Cartons are the future of wine packaging, report

13 May, 2008

Concerns about costs and the environment mean cartons will replace bottles as the wine packaging of choice within the next 50 years, says a new report.

Using glass will become unrealistic for all except higher quality wines as retailers and suppliers look to cut costs and waste and erase their carbon footprint, says respected UK merchant Berry Bros & Rudd.

Bulk wine shipments are also likely to increase, says Berrys in its Future of Wine report.

By 2058, it predicts, “bulk shipments of wine could arrive, before being put into plastic or reinforced cardboard containers in a bid to reduce environmental emissions and create a domestic bottling industry”.

Ian Williamson, UK product manager for carton-making giant Tetra Pak, is equally enthusiastic about potential sales to the wine sector.

“We are still only just understanding what occasions cartons would be useful for,” he told OLN. He said wine in cartons generally has a shelf-life of 12 months, but added the majority of consumers will drink wines within that time period anyway.

Several wine brands in the UK are already experimenting with cartons.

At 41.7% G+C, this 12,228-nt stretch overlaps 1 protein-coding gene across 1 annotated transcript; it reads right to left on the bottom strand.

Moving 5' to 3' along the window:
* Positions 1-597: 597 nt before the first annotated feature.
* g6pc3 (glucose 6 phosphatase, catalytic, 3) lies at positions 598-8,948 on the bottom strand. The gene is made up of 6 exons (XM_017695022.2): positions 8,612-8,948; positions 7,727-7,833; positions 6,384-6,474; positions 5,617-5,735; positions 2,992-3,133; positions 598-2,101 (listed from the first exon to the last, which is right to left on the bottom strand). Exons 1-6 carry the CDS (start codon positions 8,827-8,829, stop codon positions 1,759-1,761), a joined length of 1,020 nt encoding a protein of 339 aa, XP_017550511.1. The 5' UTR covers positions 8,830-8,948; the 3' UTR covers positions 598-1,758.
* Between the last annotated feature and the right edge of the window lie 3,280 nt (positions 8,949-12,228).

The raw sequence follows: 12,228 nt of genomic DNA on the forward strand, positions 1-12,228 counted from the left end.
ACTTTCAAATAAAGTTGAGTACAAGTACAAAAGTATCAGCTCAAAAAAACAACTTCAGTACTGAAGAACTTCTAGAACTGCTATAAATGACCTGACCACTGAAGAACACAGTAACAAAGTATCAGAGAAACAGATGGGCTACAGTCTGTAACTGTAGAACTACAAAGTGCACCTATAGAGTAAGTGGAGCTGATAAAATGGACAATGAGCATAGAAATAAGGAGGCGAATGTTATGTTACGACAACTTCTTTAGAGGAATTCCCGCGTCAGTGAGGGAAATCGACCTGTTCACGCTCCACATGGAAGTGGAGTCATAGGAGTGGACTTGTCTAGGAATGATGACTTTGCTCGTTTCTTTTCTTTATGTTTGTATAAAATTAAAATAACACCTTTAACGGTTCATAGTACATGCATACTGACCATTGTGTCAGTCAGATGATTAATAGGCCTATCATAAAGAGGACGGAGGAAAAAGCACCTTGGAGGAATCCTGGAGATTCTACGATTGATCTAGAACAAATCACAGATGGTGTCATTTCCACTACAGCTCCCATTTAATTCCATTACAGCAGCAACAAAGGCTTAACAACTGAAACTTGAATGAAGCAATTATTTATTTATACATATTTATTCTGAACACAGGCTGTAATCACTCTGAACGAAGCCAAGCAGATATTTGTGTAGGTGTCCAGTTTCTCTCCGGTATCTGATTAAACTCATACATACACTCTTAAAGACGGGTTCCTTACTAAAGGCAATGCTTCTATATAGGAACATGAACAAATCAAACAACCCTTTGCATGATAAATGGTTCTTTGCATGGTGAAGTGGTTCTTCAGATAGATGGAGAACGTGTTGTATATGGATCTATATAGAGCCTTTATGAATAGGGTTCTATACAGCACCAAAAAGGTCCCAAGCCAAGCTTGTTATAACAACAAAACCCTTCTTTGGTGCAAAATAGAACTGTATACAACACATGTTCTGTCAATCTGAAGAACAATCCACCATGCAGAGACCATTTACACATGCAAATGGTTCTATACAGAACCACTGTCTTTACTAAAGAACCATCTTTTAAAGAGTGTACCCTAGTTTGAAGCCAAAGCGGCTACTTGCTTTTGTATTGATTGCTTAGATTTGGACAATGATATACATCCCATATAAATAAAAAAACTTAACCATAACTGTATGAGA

Camilla Millward, brand manager for Banrock Station, which launched two wines in one-litre cartons in Tesco last November, said the group was encouraged by initial sales. Wine cartons fitted in with trends towards ethical shopping and convenience, she said. Banrock’s cartons are priced at £6.77.




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Rosé tinted glasses

I was asked recently what I thought the biggest change had been in wine fashion in the past five years. My answer was unequivocal: sales of pink wines. From being a niche that expanded and contracted with the sunshine, rosé has subtly but steadily become a stalwart of many merchants’ ranges, with Provence firmly at the top and asked for by name.

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